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Brexit, Donald Trump and Vladimir Putin

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Vladimir Putin and his close associates in Moscow may be the one party most encouraged by the British decision to leave the European Union. Mr Putin also must be overjoyed by the irresponsible political campaign statements by Donald Trump, the Republican nominee for President of the United States, about the U.S. commitment to NATO. For Putin, these are unexpected opportunities to encourage further disunity in Europe in coming years.

Russia’s cooperation with the West reached its peak in 1995-1999 during the international intervention in the former Yugoslavia.  But when Putin came to power, he moved Russia away from the West and its democratic values by conjuring up a security threat to Russia when none existed, playing to Russian nationalism and moving the country toward one-man authoritarian rule.

Trans-Atlantic cooperation and European unity restrain Putin’s options internationally and limit its ability to influence or control Russia’s neighbors to the West.  Democratic institutions in the West also undermine Putin’s legitimacy in an increasingly autocratic Russia. The Putin regime abhors European unity, especially when it includes a close relationship with the United States. To current Russian leaders, a fragmented Europe is in the national security interest of Russia, and they use every means from energy policy, economic assistance, media outreach and support for local national groups to that end.

Today, the threat of Islamic terrorism, the flood of refugees from the wars in Iraq and Syria and economic concerns have combined to shake up the traditional political structures in the U.S. and Europe. Brexit and Trump’s appeal to fear in America reflect a political shift to nationalism and xenophobia on both sides of the Atlantic. The Islamic extremists must conclude that terrorism is working in fearful societies. Putin also must be delighted. Opportunities to further upset Trans-Atlantic and European unity are everywhere.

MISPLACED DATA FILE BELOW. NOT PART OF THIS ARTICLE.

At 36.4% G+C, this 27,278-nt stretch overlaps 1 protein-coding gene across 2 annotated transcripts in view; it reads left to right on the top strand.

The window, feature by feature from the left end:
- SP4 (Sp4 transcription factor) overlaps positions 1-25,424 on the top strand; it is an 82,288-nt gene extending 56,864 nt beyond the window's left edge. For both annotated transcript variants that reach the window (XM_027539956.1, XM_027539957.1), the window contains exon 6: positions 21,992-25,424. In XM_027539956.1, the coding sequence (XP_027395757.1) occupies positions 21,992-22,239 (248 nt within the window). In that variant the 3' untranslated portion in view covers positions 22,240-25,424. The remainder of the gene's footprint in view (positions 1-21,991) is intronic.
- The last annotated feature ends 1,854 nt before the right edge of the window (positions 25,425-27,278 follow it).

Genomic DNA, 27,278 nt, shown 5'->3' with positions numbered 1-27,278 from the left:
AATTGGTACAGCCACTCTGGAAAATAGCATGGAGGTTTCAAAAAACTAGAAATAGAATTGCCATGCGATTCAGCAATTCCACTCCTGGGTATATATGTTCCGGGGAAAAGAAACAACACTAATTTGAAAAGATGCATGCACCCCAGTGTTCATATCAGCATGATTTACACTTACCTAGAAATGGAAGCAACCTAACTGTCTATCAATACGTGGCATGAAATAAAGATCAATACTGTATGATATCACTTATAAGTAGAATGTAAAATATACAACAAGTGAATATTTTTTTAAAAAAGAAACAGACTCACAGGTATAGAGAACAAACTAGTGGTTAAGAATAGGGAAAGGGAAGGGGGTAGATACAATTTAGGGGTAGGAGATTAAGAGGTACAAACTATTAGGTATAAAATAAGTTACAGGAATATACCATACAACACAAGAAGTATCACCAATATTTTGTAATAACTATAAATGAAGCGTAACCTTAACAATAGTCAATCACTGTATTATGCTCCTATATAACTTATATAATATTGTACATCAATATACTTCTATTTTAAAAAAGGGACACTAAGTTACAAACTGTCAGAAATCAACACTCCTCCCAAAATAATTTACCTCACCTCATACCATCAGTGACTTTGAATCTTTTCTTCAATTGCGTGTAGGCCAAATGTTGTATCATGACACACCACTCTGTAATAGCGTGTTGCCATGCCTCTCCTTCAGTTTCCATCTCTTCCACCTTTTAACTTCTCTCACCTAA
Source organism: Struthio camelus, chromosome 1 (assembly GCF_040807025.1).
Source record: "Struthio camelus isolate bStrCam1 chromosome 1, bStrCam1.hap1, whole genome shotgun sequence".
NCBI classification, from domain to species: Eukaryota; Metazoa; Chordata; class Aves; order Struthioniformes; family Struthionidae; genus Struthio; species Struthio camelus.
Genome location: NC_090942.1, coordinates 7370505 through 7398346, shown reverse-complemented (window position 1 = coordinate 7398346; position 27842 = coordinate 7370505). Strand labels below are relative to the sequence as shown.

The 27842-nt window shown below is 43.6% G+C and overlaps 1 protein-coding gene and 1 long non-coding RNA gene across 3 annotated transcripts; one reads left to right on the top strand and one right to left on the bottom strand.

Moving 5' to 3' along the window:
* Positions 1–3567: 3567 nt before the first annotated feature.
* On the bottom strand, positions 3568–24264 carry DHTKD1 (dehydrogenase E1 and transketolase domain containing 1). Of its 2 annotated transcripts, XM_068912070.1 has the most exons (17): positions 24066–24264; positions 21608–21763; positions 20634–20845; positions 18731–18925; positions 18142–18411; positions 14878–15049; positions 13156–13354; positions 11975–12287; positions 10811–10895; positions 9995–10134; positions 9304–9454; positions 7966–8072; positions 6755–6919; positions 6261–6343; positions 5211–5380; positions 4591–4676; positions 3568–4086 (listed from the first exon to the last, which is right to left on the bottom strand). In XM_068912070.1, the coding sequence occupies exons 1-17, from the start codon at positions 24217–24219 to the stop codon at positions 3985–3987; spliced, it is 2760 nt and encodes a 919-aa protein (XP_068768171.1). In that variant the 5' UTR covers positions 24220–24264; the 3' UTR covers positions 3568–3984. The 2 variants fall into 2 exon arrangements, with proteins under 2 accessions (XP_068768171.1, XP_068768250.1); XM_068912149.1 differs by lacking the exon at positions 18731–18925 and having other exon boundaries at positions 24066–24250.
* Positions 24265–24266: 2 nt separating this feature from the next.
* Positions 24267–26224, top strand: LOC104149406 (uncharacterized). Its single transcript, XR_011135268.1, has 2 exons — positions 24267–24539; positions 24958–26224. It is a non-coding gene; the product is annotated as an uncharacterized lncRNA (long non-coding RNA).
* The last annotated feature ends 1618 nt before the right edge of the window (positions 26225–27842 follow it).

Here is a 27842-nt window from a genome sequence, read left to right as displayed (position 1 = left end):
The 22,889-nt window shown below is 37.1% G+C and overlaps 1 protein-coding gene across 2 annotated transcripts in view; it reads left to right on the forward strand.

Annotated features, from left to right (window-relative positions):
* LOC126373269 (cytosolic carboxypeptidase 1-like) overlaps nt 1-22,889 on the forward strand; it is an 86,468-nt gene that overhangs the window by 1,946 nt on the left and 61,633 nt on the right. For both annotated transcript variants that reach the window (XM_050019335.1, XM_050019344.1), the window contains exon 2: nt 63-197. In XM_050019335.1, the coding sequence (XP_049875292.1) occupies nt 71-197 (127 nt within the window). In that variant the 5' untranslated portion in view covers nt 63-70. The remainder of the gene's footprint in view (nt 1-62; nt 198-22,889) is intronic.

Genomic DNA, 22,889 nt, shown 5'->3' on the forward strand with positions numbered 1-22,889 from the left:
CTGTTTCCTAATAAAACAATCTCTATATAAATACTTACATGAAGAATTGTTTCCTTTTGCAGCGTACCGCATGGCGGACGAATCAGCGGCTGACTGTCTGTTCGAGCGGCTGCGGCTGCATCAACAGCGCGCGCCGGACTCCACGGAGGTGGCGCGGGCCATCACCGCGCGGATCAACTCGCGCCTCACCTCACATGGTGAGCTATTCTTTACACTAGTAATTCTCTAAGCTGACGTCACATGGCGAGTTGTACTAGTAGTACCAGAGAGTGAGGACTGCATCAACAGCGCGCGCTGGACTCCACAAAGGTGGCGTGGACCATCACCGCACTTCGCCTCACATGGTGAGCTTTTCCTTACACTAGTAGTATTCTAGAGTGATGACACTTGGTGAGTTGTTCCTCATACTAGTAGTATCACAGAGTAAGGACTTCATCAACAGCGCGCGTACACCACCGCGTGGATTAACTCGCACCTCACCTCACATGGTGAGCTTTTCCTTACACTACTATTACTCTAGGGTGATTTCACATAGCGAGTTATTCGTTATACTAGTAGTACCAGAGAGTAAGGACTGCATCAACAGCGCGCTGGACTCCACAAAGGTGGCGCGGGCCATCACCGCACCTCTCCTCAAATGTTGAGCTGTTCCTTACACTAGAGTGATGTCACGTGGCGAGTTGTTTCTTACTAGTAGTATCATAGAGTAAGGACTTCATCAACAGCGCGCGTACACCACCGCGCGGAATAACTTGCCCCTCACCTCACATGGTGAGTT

For years, Mr Putin and his colleagues have had an easy source of influence in Eastern Europe in old comrades who joined the new Socialist Parties reformed after the collapse of Soviet communism. Now there is a new card to play - extreme nationalism. Today, Russia can quietly support extreme nationalists and their political movements now prominent in Europe. These parties do not have to be pro-Russian to enhance the Putin agenda. They only need to be anti-EU, anti-U.S. and anti-NATO to be of value.

For now, Trump is an international embarrassment for the U.S. But in November, the Trump phenomenon will be rejected by American voters or Mr Trump will come to understand the stark craziness of his present attitude toward the U.S. security interests in Europe. In Europe, especially in the former Eastern bloc, nations can expect Putin’s people to use every opportunity, every resource, including the promotion of local nationalists, to undermine the European Union and NATO at every opportunity as Europe and the United States struggle with the twin problems of terrorism and refugees on the borders.

*James W. Pardew is a former U.S. Ambassador to Bulgaria (2002-2005). His views are personal and do not reflect the opinion of the U.S. Government nor of this website

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